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25
Apr

Examining Translations of Genesis 1:1 in Relation to Genesis 1:1–3 (Part Two)

In the preceding post, I noted that it is grammatically possible to interpret and translate Genesis 1:1 as a dependent (subordinate) statement. Proponents of this interpretation and translation thereby make the whole of Gen. 1:1 grammatically subordinate to either 1:2 or 1:3 as an adverbial clause. These alternative translations interpret berē’šît in Gen. 1:1 as...
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15
Apr

Examining Translations of Genesis 1:1 in Relation to Genesis 1:1–3 (Part One)

In previous posts we have assumed the traditional translation of Genesis 1:1, “In-the-beginning God created the-heavens [or heaven] and-the-earth.” This familiar rendering interprets Gen. 1:1 as an absolute statement, grammatically independent (i.e., not subordinate) to what follows. This interpretation has a long precedence in translation history. The earliest example is the Septuagint, a major pre-Christian...
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02
Apr

Heavens and Earth in Genesis 1:1 

In previous posts we looked at the first three words of the Bible, “In-the-beginning God created …” We noted that the first verb of the Bible relates to (God’s) creative activity (bārā’: “created”), while the first subject of the Bible is “God” (Elohim).  This time we’ll look at the two objects of the verb, “the heavens and the earth” (‎אֵ֥ת הַשָּׁמַ֖יִם וְאֵ֥ת הָאָֽרֶץ: ’ēt haššāmayîm ve’ēt ha’ārets). Both are designated in Hebrew with object markers (אֵת, ’ēt, pronounced as ate), the second of...
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25
Mar

Elohim (אֱלֹהִים: ’elōhîm) (“God”) in Genesis 1:1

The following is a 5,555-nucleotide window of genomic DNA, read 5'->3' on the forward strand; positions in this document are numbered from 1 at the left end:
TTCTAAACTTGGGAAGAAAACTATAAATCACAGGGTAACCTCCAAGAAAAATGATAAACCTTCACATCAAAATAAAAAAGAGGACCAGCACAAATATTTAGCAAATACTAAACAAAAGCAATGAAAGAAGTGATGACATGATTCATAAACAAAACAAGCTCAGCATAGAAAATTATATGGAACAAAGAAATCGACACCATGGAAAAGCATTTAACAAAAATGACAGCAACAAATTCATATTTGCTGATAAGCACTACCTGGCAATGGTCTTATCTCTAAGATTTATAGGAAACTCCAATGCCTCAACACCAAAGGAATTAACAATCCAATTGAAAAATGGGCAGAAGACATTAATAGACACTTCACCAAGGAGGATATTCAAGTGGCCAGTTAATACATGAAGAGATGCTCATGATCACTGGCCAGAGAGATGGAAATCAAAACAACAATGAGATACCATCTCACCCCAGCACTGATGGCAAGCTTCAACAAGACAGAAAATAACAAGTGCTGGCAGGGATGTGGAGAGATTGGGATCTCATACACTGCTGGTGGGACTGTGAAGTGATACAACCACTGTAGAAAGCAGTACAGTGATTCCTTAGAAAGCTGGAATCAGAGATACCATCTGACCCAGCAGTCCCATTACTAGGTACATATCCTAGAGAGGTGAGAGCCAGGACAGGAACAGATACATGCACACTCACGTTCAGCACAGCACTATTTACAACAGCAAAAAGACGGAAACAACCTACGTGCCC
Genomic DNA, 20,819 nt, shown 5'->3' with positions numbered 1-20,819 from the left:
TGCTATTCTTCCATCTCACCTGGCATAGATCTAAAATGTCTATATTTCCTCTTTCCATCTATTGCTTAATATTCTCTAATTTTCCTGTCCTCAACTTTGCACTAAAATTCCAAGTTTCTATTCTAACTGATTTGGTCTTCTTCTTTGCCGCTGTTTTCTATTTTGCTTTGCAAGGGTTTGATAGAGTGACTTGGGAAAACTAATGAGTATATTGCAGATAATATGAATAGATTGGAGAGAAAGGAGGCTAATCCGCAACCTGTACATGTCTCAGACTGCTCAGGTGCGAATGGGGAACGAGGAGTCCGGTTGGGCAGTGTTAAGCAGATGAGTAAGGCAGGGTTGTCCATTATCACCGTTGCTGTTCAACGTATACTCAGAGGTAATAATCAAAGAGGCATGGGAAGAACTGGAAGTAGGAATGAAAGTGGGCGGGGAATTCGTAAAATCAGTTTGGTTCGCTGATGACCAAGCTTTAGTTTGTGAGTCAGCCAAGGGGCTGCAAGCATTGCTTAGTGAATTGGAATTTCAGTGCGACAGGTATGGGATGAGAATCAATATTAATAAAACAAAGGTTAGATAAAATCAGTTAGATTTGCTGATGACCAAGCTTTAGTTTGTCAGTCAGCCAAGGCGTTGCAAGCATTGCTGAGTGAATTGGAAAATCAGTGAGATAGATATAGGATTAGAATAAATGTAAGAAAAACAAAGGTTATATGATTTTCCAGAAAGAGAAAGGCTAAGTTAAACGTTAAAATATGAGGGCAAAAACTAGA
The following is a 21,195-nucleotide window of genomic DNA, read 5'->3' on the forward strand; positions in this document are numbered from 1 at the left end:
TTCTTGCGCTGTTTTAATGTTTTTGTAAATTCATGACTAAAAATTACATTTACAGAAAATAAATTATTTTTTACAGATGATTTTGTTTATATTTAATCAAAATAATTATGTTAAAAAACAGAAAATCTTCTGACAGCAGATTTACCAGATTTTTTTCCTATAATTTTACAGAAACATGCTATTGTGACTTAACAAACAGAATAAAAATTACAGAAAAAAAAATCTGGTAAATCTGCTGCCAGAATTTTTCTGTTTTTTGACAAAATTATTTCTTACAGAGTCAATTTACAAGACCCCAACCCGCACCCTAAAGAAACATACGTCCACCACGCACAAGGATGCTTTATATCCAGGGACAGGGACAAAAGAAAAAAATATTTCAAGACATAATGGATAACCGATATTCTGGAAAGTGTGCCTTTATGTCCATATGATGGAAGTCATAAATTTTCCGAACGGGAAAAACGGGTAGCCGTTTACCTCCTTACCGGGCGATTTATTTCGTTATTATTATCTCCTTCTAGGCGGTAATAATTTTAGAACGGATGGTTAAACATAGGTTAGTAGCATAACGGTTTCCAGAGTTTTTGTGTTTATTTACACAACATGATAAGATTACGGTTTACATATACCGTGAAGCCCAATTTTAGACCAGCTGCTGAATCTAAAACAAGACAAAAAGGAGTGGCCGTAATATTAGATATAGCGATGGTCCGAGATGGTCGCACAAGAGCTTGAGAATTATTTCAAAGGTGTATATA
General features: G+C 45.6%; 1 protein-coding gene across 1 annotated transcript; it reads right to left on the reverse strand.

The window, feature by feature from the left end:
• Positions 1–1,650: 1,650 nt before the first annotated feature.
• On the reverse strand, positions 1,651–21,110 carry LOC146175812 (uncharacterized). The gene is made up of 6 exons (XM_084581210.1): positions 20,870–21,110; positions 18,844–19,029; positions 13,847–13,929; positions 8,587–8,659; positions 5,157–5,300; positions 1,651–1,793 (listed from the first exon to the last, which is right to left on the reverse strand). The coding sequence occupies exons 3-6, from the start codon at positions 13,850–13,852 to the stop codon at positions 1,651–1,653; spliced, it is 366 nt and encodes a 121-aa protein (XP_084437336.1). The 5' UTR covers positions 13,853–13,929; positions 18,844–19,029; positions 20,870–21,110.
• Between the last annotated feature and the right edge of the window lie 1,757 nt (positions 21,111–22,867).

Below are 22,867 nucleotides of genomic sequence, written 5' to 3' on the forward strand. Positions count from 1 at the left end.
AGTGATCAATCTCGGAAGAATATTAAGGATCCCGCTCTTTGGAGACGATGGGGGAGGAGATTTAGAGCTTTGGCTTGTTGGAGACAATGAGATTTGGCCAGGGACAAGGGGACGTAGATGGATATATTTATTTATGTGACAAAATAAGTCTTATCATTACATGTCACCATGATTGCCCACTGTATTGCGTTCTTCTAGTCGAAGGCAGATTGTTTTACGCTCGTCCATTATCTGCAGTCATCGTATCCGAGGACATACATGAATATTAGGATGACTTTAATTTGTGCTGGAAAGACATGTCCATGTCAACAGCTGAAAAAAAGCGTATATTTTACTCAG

In the previous two posts we looked at the first two words of Genesis 1:1, “In-the-beginning” (berē’šît: בְּרֵאשִׁ֖ית) and “he-created” (bārā’: בָּרָא). Today we’ll look at the third word in the Hebrew text of the Bible, Elohim (pronounced like ӗh-low-heem´). This noun is always rendered “God” in standard English translations. (In Hebrew it looks like...
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18
Mar

bārā’ (בָּרָא) (“he-created”) in Genesis 1:1

In the initial post, we looked at the first word of the Bible, berē’šît (בְּרֵאשִׁ֖ית), often translated as “In-(the)-beginning.” (In a future post, we’ll look at other translation possibilities for this word in relation to Genesis 1:1–3.) This time, we’ll look at the second word of Genesis 1:1, bārā’ (בָּרָא), a verb. (It is pronounced...
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10
Mar

What do the Biblical Languages Offer?

Master of Divinity students take Hebrew and Greek courses as part of the curriculum. What do such languages offer? In one word, “immediacy.” The biblical languages enable readers to approach the Scriptures directly rather than indirectly through translation. In forthcoming posts I’ll offer examples of insights from the biblical languages, and today we’ll begin with...